"Dogs today have butlers and maids," Mr. Millan said. "They don't hunt for their food anymore, but they should work for food." And that work needs to include walks during which the dog is focused on obeying commands to be physically and mentally engaged.

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For the last seven years, the University of Tennessee College of Veterinary Medicine has offered a fat camp for dogs, inpatient and outpatient. But the dogs who live at the clinic tend to be more successful, said Dr. Angela Witzel, a veterinarian at the university who specializes in animal nutrition. "A dog can give me big puppy-dog eyes, and I'm still not going to give him a piece of chicken," Dr. Witzel said, whereas an owner may not be able to resist the appeal.

In choosing dog food, she recommended checking the label on store-bought food for the endorsement of the Association of American Feed Control Officials, an organization that helps develops nutritional standards for animal food.

And "if you are going to use a homemade dog food, consult a veterinarian," Dr. Witzel said, because different dogs have different nutritional needs. "For instance, a dog doesn't need carbohydrates unless she is pregnant or lactating."

Lisa Walsh, the owner of Loyalville, a kennel and training center in Hatchbend, Fla., estimated that two-thirds of her canine clients were overweight when they arrived. She cited inactivity and foods high in carbohydrates as causes. To solve the problem, Ms. Walsh offers one-on-one, 24-hour care and training at $1,250 a month.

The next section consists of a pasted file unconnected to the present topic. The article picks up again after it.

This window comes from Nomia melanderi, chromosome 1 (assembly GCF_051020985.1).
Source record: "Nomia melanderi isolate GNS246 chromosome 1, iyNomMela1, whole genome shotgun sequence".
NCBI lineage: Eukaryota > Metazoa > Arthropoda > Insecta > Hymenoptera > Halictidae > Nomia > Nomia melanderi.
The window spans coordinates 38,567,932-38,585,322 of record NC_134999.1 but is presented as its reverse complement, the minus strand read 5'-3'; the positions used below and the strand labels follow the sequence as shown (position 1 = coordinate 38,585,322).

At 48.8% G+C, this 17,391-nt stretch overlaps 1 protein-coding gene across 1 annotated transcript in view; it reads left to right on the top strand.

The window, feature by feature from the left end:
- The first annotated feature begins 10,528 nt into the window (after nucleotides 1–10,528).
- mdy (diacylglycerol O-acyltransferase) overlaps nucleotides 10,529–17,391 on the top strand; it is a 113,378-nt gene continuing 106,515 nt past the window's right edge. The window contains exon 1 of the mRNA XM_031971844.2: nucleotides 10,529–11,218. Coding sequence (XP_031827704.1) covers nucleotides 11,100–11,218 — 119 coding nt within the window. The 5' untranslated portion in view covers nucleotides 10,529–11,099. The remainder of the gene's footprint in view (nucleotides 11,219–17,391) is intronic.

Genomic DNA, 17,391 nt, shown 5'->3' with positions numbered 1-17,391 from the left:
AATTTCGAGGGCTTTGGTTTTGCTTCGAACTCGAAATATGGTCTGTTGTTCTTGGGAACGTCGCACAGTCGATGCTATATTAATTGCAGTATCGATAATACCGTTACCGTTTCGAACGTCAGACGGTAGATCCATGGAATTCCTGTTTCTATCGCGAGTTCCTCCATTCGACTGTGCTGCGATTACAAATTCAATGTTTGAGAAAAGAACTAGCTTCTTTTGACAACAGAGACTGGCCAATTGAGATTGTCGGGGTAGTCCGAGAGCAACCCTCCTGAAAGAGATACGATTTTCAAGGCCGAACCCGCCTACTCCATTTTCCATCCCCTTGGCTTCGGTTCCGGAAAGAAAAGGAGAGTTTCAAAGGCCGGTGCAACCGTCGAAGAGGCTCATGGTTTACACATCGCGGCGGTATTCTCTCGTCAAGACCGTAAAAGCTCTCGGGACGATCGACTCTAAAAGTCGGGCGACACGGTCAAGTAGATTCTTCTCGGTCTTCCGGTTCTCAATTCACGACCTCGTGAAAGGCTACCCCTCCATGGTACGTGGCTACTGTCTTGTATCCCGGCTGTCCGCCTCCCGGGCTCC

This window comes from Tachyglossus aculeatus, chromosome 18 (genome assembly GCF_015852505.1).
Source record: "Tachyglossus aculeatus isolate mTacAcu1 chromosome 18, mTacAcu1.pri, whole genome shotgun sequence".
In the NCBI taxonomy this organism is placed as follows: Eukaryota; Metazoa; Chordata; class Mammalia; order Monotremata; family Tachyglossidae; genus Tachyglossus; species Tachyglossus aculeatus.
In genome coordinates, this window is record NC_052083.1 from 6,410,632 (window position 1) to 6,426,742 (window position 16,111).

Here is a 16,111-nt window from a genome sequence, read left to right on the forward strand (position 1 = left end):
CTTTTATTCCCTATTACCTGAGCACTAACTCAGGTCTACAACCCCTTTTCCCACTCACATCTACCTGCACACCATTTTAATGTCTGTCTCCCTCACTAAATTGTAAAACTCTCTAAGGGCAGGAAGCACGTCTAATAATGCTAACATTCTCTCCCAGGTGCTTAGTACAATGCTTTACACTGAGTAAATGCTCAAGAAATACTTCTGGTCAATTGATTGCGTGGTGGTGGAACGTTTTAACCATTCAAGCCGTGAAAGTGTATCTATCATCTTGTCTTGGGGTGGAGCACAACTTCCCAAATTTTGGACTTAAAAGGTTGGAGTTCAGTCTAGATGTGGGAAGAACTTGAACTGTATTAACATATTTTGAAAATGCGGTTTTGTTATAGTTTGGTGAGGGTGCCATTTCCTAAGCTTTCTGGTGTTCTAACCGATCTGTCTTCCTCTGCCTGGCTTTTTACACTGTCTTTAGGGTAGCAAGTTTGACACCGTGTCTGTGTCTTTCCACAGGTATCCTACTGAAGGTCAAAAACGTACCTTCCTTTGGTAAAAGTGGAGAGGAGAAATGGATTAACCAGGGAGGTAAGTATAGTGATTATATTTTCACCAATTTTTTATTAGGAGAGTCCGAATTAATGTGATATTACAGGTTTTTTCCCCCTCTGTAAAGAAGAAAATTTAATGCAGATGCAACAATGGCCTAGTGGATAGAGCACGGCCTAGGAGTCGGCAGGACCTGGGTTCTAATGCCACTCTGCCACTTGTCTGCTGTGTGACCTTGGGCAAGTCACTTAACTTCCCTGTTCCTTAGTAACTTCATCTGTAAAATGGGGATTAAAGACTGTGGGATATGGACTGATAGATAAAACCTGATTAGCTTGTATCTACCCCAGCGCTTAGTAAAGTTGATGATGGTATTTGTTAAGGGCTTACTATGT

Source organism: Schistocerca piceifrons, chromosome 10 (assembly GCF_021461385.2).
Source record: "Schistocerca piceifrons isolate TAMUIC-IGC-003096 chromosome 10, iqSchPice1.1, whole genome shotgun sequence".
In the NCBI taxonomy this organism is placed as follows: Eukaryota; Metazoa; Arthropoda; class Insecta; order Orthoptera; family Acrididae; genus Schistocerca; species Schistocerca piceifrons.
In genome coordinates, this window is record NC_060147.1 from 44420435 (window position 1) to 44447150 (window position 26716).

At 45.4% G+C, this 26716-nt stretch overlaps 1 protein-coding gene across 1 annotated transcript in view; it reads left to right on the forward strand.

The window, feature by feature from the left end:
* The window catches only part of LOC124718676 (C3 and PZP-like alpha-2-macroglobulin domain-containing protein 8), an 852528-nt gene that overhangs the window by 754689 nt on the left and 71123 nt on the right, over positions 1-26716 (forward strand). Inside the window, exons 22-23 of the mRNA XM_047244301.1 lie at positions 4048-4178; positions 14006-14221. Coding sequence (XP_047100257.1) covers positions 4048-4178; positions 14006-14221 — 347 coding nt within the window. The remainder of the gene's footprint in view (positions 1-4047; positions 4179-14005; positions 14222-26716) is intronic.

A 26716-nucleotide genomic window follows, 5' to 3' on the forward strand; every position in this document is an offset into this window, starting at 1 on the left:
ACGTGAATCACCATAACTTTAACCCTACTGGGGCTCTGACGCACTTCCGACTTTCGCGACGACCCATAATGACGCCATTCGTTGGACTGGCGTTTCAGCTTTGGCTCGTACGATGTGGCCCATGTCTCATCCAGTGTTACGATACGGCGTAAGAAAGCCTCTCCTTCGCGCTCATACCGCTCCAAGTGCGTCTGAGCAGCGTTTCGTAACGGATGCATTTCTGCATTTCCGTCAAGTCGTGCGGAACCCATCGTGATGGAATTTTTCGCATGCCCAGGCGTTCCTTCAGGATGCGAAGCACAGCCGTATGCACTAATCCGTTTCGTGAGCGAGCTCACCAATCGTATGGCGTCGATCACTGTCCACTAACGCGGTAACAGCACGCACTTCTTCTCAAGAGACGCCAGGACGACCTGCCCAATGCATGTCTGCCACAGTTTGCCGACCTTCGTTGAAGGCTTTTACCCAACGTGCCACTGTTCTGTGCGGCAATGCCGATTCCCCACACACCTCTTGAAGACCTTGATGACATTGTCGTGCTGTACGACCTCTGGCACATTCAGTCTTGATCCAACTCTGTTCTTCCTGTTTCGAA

She advocates a diet that includes what she called "the prey model" of raw, meaty bones and organs. "It's going to gross some people out," she said, "but the ideal meal would be a whole rabbit. Or a whole squirrel for a fox terrier." (For squeamish owners, Ms. Walsh recommended serving dogs dehydrated or frozen raw-food diets; raw chicken is another option.)

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Indigo Ranch in Vernonia, Ore., is a kennel that offers what it calls a doggy fat camp. The camp began about two years ago, shortly after a county shelter contacted Indigo Rescue, the nonprofit rescue organization financed by Indigo Ranch, about a 3-year-old Lab aptly named Butters. At 142 pounds, he was considered unadoptable and was about to be euthanized, said Heather Hines, the director of Indigo Ranch.

"He was a friendly, wonderful dog, but he was huge, his coat was greasy, and he had to lie down to eat his food," Ms. Hines said. She focused on his diet first because, as she explained, "he couldn't stand up for long."

Once Butters started losing weight, Ms. Hines began increasing his activity. About five months after he arrived, he had slimmed to 84 pounds.

The newly trim Butters discovered he had a knack for catching a ball in midair, said Paige Reed, whose family adopted him in 2011. "He didn't know he could run or jump until he lost the weight," Ms. Reed said. "Now he's athletic, loves playing with us and with other dogs."